The days of toll collectors at the iconic span are over. Now, electronic… (Getty Images )
It’s a milestone week at one of California’s most famous landmarks: Cash is no longer accepted at the Golden Gate Bridge.
The move is expected to save money and speed traffic on the iconic span that opened in 1937.
What does that mean to occasional travelers who don’t own the FasTrack devices that bill electronically? Well, most car agencies include the devices with rental cars. For those passing over the bridge during a road trip, license plate scans will automatically send bills in the mail.
Nothing can ever go wrong with that, right?
Transit officials say travelers can also pre-pay with cash at "Touch-N-Buy" kiosks in convenience stores around Marin County.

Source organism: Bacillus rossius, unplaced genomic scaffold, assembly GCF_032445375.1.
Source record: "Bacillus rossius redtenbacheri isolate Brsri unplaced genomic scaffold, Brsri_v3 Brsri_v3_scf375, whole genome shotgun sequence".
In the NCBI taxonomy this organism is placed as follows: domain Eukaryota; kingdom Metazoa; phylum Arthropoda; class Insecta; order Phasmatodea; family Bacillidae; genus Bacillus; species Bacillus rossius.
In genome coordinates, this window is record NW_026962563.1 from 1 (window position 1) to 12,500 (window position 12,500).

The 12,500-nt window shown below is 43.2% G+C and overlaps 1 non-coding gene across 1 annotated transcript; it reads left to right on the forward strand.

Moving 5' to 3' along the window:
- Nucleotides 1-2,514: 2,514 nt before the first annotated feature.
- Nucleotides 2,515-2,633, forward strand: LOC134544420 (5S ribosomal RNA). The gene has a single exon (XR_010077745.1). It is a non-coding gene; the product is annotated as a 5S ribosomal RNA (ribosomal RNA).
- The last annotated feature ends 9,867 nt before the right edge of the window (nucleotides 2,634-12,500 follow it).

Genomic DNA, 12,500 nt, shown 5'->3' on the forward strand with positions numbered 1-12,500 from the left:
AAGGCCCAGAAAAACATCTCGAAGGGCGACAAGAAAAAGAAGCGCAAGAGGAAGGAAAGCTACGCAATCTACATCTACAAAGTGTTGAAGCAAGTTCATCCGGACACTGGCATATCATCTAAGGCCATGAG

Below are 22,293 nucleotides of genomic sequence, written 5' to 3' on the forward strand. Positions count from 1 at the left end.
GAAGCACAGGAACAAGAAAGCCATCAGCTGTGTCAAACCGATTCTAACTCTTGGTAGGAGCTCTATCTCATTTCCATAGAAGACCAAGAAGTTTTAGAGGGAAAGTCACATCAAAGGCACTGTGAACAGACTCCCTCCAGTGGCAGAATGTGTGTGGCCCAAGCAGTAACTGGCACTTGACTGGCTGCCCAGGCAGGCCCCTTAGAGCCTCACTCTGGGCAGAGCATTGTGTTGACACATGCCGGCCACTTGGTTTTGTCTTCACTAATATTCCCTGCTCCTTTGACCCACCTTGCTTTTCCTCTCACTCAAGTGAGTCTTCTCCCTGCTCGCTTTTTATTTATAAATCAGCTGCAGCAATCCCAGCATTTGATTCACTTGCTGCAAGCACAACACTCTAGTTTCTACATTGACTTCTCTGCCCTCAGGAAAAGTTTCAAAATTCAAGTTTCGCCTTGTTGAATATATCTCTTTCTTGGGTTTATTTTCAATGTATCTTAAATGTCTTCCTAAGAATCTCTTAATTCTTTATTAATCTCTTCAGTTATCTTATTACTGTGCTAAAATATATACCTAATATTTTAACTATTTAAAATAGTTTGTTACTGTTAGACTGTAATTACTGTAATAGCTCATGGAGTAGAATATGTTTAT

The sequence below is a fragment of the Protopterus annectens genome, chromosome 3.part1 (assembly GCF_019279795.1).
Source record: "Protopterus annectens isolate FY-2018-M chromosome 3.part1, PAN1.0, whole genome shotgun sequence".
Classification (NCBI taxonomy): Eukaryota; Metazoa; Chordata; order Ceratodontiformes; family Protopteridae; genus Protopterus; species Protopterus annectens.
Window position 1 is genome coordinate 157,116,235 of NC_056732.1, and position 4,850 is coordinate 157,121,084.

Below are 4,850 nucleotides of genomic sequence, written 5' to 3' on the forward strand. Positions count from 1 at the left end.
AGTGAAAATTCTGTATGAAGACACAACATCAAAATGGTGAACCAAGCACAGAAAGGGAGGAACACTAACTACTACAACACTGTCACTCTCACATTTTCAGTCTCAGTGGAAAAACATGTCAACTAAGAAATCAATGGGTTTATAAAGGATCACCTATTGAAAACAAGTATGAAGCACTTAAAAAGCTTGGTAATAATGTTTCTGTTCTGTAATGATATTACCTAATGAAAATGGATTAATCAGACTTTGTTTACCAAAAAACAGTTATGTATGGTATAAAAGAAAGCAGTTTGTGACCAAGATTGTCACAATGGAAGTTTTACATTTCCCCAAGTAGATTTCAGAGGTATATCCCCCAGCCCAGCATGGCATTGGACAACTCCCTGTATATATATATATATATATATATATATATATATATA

AP reports that the switchover is expected to save about $16 million in salaries and benefits over eight years.
Meanwhile, nine toll-takers will lose their jobs. Another 17 have either been placed in other positions or have retired, a spokeswoman said.
The changeover was not without some emotional moments.
“Our DNA is embedded in this bridge.… We are part of it,” said Jacquie Dean, a career toll collector who had worked on the span for 18 years before her last shift Tuesday. “Some customers still want to pay cash. They don't want to be tracked and photographed.”
Toll collector Dawnette Reed told the Marin Independent Journal that her last day, Tuesday, was difficult and filled with tears.
"I had a lot of customers who wanted to hug me. I got four bouquets of flowers, coffee, multiple cards, gift cards and baked goods," Reed said.
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